West to east cattle migration: when, where and what

West to east cattle migration: when, where and what


WA facing big cattle shortage after East Coast's big buy-ups


HALF empty backgrounding paddocks and a severe shortage of finished cattle for processing is how things are shaping up for Western Australia's beef business over the next year.

The result of a phenomenal migration of cattle to eastern states throughout 2020 which has pushed WA's cattle market to record highs, tight supply in the west is about to leave for dead what the rest of Australia has experienced.

Big livestock marketers estimate jumps of more than 300 per cent in the volumes of cattle sold into NSW from WA this year, and overall volumes leaving the state to have increased by 80pc.

Nutrien's region livestock manager Leon Giglia said never before have as many pastoral-type Bos Indicus cattle moved across the Nullarbor.

"The last time we had any sort of inquiry from the east like this was in the 2010 drought but it was only southern-bred cattle then," he said.

INSIGHTS: Nutrien's region livestock manager for WA Leon Giglia speaks about what 2020's flow of cattle from west to east means going forward.

INSIGHTS: Nutrien's region livestock manager for WA Leon Giglia speaks about what 2020's flow of cattle from west to east means going forward.

Demand was for 300 kilogram and less young cattle, with solid premiums paid for well-bred heifers, and most purchases went in six-deck consignments.

This purchasing started 'the minute there was feed in NSW' when eastern rain arrived early in the year, Mr Giglia said.

"The demand has been for anything with the potential to grow and put weight on, or females to be used to rebuild herds," he said.

"We even saw bull calves being purchased.

"We sold livestock out of the Kimberley, down to breeding stock out of Margaret River country and across to Esperance - and from all points in between."

Cattle went throughout NSW, from Broken Hill to the Hunter Valley, into southern Queensland, to Victoria and to South Australia, particularly Port Augusta.

Victorians were very keen on southern WA's well-bred Angus heifers and early-detected in-calf Angus females while the bulk of what went into NSW was pastoral Droughtmaster-influenced cattle bred on WA native pastures.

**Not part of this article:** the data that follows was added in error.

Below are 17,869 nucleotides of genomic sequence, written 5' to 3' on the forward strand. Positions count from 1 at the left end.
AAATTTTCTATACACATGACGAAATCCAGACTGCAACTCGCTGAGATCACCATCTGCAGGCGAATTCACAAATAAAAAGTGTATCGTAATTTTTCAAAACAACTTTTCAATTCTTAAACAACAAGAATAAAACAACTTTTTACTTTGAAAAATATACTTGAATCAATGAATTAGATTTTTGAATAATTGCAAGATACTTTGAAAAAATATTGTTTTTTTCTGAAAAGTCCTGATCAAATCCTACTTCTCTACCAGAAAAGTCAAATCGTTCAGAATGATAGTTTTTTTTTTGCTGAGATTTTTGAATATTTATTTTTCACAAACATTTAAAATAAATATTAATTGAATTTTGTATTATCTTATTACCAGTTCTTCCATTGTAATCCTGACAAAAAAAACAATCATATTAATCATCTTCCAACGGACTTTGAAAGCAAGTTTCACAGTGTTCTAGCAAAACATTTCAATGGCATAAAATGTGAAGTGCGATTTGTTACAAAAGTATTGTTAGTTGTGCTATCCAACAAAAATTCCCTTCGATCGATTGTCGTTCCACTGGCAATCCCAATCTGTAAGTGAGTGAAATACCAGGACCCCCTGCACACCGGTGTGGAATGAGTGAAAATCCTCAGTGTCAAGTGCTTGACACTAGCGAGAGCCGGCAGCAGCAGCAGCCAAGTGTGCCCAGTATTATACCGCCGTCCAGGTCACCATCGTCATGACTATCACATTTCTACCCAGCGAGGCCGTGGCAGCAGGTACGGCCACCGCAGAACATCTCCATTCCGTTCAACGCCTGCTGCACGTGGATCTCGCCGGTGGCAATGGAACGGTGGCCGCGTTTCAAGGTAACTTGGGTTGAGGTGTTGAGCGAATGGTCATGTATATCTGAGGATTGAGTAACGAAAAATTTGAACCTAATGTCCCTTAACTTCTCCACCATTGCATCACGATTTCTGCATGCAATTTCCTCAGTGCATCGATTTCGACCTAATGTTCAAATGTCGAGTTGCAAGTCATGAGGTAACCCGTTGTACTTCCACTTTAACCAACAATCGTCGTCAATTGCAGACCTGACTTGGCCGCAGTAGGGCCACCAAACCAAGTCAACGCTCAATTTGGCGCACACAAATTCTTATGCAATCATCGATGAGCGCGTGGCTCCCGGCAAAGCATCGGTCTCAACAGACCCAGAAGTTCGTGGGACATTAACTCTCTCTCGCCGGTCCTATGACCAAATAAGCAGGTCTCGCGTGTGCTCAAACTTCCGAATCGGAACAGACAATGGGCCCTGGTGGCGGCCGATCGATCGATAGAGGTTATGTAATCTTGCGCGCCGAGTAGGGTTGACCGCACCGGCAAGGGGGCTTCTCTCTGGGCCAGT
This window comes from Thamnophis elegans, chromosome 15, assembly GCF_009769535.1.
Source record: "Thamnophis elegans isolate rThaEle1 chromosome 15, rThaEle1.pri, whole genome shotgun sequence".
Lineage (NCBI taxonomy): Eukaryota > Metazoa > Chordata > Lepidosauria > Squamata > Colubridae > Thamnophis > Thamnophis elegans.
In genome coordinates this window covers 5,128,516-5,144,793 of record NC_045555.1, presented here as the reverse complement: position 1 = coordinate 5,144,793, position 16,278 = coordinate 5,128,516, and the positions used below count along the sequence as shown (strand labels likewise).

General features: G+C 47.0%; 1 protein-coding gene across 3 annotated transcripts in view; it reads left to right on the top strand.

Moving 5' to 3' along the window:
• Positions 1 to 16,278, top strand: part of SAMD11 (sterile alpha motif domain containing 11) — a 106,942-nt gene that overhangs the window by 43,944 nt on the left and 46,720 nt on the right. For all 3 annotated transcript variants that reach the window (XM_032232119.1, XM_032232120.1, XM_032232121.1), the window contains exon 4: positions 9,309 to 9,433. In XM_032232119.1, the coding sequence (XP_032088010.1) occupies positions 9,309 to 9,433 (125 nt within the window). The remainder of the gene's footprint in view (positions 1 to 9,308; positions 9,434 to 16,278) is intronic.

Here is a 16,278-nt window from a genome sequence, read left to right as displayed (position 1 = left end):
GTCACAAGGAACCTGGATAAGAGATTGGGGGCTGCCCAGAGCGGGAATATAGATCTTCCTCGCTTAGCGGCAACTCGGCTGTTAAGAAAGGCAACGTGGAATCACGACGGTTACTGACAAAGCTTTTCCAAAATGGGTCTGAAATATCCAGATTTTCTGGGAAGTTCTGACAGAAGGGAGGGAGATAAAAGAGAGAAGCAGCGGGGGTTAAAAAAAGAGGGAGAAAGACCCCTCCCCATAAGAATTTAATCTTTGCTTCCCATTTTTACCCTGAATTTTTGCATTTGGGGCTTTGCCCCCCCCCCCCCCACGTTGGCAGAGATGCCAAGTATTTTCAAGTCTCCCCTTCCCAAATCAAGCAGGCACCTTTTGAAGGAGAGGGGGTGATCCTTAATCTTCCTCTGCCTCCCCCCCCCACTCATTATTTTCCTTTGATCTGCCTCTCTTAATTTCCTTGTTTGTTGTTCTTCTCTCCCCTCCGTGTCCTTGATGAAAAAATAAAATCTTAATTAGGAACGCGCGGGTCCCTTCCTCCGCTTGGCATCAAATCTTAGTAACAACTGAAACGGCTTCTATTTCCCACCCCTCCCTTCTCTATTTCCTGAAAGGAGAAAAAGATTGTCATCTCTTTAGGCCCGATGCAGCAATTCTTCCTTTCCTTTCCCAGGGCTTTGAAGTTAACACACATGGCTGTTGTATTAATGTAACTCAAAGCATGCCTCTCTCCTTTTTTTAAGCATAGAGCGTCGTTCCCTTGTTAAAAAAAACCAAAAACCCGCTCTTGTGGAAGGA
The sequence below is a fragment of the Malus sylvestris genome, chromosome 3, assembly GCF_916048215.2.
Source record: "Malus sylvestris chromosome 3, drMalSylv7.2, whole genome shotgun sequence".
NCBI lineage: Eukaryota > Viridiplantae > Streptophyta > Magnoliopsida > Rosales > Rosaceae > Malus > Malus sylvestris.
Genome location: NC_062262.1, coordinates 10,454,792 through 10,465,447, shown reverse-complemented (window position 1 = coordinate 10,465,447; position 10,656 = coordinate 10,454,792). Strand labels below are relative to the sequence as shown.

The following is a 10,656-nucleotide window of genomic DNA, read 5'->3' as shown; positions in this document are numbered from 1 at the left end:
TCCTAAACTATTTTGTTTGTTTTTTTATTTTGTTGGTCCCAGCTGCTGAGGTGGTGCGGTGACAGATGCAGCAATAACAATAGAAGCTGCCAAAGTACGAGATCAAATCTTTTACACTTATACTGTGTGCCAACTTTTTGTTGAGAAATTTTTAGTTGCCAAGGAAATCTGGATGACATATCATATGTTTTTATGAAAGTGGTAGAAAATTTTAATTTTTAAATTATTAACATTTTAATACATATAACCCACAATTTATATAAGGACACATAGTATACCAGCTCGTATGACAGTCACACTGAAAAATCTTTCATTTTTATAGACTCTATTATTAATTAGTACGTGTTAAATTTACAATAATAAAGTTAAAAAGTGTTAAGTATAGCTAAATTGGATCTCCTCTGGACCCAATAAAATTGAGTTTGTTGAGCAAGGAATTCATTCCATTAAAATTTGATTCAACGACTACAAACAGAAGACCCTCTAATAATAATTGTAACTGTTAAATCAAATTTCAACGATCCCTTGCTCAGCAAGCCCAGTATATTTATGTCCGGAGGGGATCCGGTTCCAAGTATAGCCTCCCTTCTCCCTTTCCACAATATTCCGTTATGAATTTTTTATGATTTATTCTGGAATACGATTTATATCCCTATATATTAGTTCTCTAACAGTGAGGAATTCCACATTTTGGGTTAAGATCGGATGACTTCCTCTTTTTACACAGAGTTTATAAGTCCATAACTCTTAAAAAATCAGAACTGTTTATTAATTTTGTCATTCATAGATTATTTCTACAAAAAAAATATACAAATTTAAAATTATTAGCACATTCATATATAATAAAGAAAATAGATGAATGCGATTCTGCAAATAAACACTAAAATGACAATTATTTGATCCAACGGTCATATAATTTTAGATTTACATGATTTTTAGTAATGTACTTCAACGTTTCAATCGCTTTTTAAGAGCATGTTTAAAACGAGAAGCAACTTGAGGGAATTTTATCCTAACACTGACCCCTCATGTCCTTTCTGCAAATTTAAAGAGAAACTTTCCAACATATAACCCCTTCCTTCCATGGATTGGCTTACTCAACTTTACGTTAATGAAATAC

Mr Giglia said there were also purchases of big lines of heifers, and high quality breeding stock such as Angus females sold into NSW's Northern Tablelands.

"We've now seen some of the WA cattle purchased back in May and June come back into the system, with 100kgs on them, and they've sold very strongly," he said.

While northern parts of SA and western NSW are not new buyers to WA, the volumes taken have been far greater this year.


The demand has seen the Western Young Cattle Indicator hit a new record this year, of 833.75 cents a kilogram carcase weight on November 19, having already broken records earlier in the year.

It's currently sitting at 815.50c, which is remarkably higher than its eastern counterpart which is at 788c/kg.

The EYCI had travelled at a premium to the WYCI for most of this year, despite cattle market records from both sides of the country, but the WYCI's momentum in recent weeks has pushed it ahead.

Like the EYCI's story, WA's cattle market price rise has been a gradual but ongoing climb.

"The cattle god has really spoken here. Young cattle at 400c sounded very good in June but come October that sounds cheap," Mr Giglia said.

Analysts and agents anticipate WA's market will remain strong until next October's southern spring flush.

"What the eastern demand has meant is that WA has cut into next year's crop, in particular pastoral steers where people made the decision the money was too good and given the unknown entity of next year's season, they'd sell early."

June to August is the sell-off of pastoral cattle in WA, prior to the spring flush in the south, and cattle that would normally go south to backgrounders and finishers instead went east.

"That means come the spring next year in WA, we won't have the 500kg liveweight carcase for the local processors," Mr Giglia said.

"Our grassfed restockers found the cattle went before they had sold their 2020 stock. Many were waiting for what they thought would be a short-term spike in the market to end, and the east coast demand to dissipate.

"It hasn't. WA restockers now realise they have to get into market and that has pushed prices even higher.

"We've never before seen 250kg cattle above 550c liveweight but that's what local graziers paid at last week's Boyanup weaner sales."


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